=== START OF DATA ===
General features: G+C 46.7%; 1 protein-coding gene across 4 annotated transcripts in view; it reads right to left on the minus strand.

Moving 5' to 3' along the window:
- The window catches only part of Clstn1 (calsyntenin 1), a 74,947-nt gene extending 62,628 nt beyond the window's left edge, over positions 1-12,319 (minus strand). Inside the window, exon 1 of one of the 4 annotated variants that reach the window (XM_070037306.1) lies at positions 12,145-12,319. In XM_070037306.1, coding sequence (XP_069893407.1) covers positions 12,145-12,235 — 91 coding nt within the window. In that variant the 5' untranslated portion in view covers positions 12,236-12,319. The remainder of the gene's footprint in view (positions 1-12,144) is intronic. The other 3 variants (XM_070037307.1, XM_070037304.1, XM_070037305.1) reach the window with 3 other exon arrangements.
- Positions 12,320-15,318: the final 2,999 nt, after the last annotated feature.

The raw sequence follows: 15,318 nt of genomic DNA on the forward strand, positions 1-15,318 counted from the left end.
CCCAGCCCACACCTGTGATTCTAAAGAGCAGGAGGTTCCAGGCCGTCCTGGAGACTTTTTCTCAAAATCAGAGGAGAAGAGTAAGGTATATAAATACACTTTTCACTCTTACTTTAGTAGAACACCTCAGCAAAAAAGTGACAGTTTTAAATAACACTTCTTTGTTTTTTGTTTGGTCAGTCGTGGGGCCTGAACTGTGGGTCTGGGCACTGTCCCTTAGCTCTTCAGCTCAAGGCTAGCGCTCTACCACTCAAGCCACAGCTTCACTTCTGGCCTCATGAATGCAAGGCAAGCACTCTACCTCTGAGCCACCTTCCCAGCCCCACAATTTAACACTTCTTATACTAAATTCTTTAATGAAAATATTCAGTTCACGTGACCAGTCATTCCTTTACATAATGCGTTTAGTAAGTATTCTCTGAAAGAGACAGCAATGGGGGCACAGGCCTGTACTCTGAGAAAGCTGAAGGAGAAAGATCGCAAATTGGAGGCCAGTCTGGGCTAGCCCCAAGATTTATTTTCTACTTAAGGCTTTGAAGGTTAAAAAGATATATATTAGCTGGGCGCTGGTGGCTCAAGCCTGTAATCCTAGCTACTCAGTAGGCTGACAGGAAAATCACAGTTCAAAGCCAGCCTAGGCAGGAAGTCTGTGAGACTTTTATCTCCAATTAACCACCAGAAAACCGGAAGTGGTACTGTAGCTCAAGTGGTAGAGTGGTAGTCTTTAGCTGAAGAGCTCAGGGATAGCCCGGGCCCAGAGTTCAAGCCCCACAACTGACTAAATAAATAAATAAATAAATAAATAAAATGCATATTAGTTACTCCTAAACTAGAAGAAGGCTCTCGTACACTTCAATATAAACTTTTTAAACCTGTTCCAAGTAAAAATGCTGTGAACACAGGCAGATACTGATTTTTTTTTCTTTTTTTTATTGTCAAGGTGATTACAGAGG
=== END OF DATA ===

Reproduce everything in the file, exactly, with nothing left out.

General features: G+C 46.7%; 1 protein-coding gene across 4 annotated transcripts in view; it reads right to left on the minus strand.

Moving 5' to 3' along the window:
- The window catches only part of Clstn1 (calsyntenin 1), a 74,947-nt gene extending 62,628 nt beyond the window's left edge, over positions 1-12,319 (minus strand). Inside the window, exon 1 of one of the 4 annotated variants that reach the window (XM_070037306.1) lies at positions 12,145-12,319. In XM_070037306.1, coding sequence (XP_069893407.1) covers positions 12,145-12,235 — 91 coding nt within the window. In that variant the 5' untranslated portion in view covers positions 12,236-12,319. The remainder of the gene's footprint in view (positions 1-12,144) is intronic. The other 3 variants (XM_070037307.1, XM_070037304.1, XM_070037305.1) reach the window with 3 other exon arrangements.
- Positions 12,320-15,318: the final 2,999 nt, after the last annotated feature.

The raw sequence follows: 15,318 nt of genomic DNA on the forward strand, positions 1-15,318 counted from the left end.
CCCAGCCCACACCTGTGATTCTAAAGAGCAGGAGGTTCCAGGCCGTCCTGGAGACTTTTTCTCAAAATCAGAGGAGAAGAGTAAGGTATATAAATACACTTTTCACTCTTACTTTAGTAGAACACCTCAGCAAAAAAGTGACAGTTTTAAATAACACTTCTTTGTTTTTTGTTTGGTCAGTCGTGGGGCCTGAACTGTGGGTCTGGGCACTGTCCCTTAGCTCTTCAGCTCAAGGCTAGCGCTCTACCACTCAAGCCACAGCTTCACTTCTGGCCTCATGAATGCAAGGCAAGCACTCTACCTCTGAGCCACCTTCCCAGCCCCACAATTTAACACTTCTTATACTAAATTCTTTAATGAAAATATTCAGTTCACGTGACCAGTCATTCCTTTACATAATGCGTTTAGTAAGTATTCTCTGAAAGAGACAGCAATGGGGGCACAGGCCTGTACTCTGAGAAAGCTGAAGGAGAAAGATCGCAAATTGGAGGCCAGTCTGGGCTAGCCCCAAGATTTATTTTCTACTTAAGGCTTTGAAGGTTAAAAAGATATATATTAGCTGGGCGCTGGTGGCTCAAGCCTGTAATCCTAGCTACTCAGTAGGCTGACAGGAAAATCACAGTTCAAAGCCAGCCTAGGCAGGAAGTCTGTGAGACTTTTATCTCCAATTAACCACCAGAAAACCGGAAGTGGTACTGTAGCTCAAGTGGTAGAGTGGTAGTCTTTAGCTGAAGAGCTCAGGGATAGCCCGGGCCCAGAGTTCAAGCCCCACAACTGACTAAATAAATAAATAAATAAATAAATAAAATGCATATTAGTTACTCCTAAACTAGAAGAAGGCTCTCGTACACTTCAATATAAACTTTTTAAACCTGTTCCAAGTAAAAATGCTGTGAACACAGGCAGATACTGATTTTTTTTTCTTTTTTTTATTGTCAAGGTGATTACAGAGG